Tuesday, September 23, 2008

The ethical quandary of chocolate and how to better appreciate it

Upon telling my friends excitedly that I was going to a chocolate appreciation course at Monsieur Truffle, the standard response was ‘and you don’t already know how to appreciate chocolate???’

There really is a difference between enjoying the consumption of something, and really paying attention to the thing you are eating, where it came from, and how it was made.

We have an after dinner tradition at my house of eating a square of dark chocolate (usually Lindt 70%). As a child I liked all chocolate; milk, white and dark but these days I cannot really eat Cadburys or similar products. They are too sweet and not really about chocolate to me (and looking at the ingredients list the amount of cocoa mass is very very low). To me, chocolate is chocolate by itself, without too much embellishment (with the exception of truffles, or very well made French style chocolate).

So I thought I knew all about chocolate. I was pretty wrong! The chocolate appreciation course at Monsieur Truffle’s new shop (90 Smith St) really opened my eyes to a product I think we take a little for granted. For a start, it can only be grown close to the equator, which means that it is sensitive to climate change and also the product itself changes year by year depending on rainfall etc. Secondly, most of the large companies are buying second grade beans from all over the world and mixing them together (with a whole bunch of other crap like emulsifiers, flavourings, heaps of sugar and preservatives) in order to develop a homogenised product that doesn’t change in flavour year in year out.

The course started by looking at the growing of cocoa and the way it is picked, dried and roasted (and we ate some cocoa beans and some straight cocoa mass, which tastes amazing). Unbelievably, this is done in small villages in poor countries, usually by hand, and typically the locals are not paid very much for their labour (and use/ depletion of their land). I recently came upon an article from the Age which focuses on the way chocolate is grown and issues such as child labour. West African and Asian countries typically have worse conditions for the workers than other countries.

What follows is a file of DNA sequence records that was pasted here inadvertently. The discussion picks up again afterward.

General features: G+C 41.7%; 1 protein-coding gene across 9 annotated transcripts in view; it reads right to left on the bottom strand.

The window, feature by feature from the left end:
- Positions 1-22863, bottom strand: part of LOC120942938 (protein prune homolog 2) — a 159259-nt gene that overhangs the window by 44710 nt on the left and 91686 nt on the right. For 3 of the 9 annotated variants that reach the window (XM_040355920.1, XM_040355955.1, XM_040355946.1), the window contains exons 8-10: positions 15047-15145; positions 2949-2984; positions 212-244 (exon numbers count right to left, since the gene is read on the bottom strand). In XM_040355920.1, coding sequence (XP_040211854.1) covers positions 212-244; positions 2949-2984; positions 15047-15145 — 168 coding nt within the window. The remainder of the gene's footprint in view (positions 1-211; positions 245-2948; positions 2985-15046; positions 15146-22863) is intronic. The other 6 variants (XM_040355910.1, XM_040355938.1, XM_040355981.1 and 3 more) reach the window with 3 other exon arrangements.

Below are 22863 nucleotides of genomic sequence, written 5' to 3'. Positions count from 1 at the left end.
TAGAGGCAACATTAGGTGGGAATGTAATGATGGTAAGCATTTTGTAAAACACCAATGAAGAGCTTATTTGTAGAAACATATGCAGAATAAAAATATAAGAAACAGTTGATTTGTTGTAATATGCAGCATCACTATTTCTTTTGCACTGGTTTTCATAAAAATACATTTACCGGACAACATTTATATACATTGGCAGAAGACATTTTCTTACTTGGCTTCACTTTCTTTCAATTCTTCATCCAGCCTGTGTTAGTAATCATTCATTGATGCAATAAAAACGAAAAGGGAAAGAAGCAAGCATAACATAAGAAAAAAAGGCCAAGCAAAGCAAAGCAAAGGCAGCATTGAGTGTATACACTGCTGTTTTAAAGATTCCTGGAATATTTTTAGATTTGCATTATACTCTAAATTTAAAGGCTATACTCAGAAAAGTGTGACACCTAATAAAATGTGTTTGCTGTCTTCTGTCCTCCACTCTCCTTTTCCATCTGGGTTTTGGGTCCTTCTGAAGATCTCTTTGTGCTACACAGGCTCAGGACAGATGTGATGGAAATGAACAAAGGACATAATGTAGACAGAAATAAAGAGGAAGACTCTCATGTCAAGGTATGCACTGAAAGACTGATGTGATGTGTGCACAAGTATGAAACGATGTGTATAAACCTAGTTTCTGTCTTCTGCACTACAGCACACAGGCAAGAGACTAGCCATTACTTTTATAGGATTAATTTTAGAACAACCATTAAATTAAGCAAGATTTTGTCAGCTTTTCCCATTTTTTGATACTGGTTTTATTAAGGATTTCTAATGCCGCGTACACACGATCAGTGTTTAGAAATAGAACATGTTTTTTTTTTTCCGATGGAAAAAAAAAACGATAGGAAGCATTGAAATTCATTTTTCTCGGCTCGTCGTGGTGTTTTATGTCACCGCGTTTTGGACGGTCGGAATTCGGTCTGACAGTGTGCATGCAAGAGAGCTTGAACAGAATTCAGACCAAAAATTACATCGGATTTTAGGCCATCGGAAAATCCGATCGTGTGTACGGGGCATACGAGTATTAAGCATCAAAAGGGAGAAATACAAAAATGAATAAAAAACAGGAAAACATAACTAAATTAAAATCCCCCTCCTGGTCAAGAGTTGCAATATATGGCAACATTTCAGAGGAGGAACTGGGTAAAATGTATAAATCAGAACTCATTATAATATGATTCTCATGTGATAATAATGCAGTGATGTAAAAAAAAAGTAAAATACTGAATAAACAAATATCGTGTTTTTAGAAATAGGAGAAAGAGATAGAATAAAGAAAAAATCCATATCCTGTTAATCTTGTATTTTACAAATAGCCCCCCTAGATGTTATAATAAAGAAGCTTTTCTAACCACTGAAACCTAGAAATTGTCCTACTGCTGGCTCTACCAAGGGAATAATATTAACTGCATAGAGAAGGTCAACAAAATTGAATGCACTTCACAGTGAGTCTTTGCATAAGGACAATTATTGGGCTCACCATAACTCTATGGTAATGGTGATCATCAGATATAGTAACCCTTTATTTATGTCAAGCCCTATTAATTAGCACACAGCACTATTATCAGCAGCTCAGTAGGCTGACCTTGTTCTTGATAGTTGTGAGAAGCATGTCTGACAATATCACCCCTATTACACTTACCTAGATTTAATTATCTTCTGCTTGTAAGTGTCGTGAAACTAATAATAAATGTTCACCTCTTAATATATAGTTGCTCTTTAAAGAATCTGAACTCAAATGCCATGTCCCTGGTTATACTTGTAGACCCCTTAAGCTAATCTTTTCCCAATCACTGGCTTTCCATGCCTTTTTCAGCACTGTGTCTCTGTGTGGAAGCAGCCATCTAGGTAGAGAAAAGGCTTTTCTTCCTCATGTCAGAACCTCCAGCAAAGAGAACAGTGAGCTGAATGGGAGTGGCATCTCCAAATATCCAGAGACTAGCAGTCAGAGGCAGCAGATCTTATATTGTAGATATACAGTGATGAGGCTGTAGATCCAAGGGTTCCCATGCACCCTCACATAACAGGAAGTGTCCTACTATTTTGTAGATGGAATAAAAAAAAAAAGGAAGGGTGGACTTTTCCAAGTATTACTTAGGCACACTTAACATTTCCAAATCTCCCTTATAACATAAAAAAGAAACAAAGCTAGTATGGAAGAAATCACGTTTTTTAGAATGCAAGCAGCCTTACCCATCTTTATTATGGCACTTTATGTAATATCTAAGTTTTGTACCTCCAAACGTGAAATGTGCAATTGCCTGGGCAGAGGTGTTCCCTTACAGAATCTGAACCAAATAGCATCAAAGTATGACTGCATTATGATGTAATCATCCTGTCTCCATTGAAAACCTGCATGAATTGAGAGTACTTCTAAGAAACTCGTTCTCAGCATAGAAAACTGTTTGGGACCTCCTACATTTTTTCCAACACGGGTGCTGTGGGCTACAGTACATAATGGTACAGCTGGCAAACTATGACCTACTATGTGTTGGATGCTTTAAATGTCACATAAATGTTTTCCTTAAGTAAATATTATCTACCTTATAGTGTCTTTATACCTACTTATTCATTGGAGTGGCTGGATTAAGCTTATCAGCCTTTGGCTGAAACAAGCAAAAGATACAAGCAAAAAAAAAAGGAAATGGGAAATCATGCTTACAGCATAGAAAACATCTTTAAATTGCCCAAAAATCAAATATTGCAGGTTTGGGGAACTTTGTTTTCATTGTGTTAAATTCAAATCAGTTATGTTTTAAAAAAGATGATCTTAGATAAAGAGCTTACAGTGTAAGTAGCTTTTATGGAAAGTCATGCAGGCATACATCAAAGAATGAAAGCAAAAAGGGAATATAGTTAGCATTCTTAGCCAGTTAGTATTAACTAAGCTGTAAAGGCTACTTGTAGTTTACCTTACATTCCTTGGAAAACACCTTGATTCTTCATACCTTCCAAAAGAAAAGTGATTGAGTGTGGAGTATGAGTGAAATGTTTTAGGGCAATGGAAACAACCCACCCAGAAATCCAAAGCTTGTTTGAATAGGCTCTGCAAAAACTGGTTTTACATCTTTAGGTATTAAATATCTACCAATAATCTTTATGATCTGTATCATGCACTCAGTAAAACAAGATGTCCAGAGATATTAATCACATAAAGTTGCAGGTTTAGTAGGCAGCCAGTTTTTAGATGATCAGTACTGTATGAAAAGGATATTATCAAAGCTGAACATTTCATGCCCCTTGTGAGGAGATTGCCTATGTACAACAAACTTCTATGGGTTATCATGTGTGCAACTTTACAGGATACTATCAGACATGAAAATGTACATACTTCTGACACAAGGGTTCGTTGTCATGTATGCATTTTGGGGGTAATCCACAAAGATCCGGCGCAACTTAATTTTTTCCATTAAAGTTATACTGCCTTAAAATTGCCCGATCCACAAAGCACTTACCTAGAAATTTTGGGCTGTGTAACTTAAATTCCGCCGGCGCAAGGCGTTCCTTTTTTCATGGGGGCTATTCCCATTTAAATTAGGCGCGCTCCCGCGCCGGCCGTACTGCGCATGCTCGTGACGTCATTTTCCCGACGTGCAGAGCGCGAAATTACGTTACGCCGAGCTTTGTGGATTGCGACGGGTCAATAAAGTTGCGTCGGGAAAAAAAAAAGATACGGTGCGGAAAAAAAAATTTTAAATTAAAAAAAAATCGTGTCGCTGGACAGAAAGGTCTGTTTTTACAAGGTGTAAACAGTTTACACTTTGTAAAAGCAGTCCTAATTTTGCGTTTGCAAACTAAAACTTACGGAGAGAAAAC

The next stage is shipping the cocoa (butter and mass) typically to Europe where it is processed and then sent all over the world to be consumed. Considering how many food miles one chocolate bar has travelled to be sold at Coles for $2, you start to realise that the people making the money out of it will be the big multinationals but not the locals.

Luckily, at the higher end of chocolate products, the latest trend has been not only single origin bean products, it has also been to start taking care of the communities from where the beans are coming from. Valrhona (http://en.wikipedia.org/wiki/Valrhona) recently lost a plantation they had for years to a rich Italian philanthropist who offered the community a chance to grow and has introduced schools and hospitals to the area. This is quite promising for the local communities, who for years have been missing out on this precious ‘commodity’. Remember this is only being done for the premium beans and plantations.

And can chocolate ever be SOLE in Australia? Cocoa Farm is an Australian company with a plantation in North Queensland (but they also get beans from surrounding Pacific islands). You may have seen their products in Wine shops, often with shiraz and other grapes. It is not a bad tasting chocolate and is as local as we can get in Australia. Green and Blacks Organic chocolate is available in supermarkets, but remember that it is now owned by Cadbury and is an English company.

The course also offered a tasting component of premium chocolates (of single origin beans) including Valrhona, Michel Cluizel and Felchlin. We even tasted a chocolate product made with ‘wild’ cocoa beans. Part way through the evening we needed to put it into perspective so someone went down to the local corner store and came back with some Old Gold dark chocolate. It was quite interesting to note the difference between a high end product to a supermarket brand. For a start, the overwhelming flavour of the Old Gold was in fact of vanilla. It also had a real ‘dirty’ flavour to it that I had never noticed before, a real bitterness. The premium products on the other hand were all different to each other and varied from smooth, to smoky, to hints of chilli, honey, and other subtle flavours, that were actually due to the bean and not additives.

The course was supposed to go from 6:30pm to 8:45pm but we ended up being there till 9:30pm! He also had take home booklets for us full of useful information. Monsieur Truffle used to be at the Prahran markets but has moved to a shop in Collingwood/ Fitzroy so that he can make the chocolate on site. If you are at all interested in chocolate, I would recommend this course as a really good way to taste some premium chocolate and learn a bit more about it. What I really want to do next is watch him tempering chocolate and making Ganache but I don’t think that is on the cards!
And yes we have been eating much different chocolate for our 'after dinner snacks since this course ;)

1 comment:

Fitzroyalty said...

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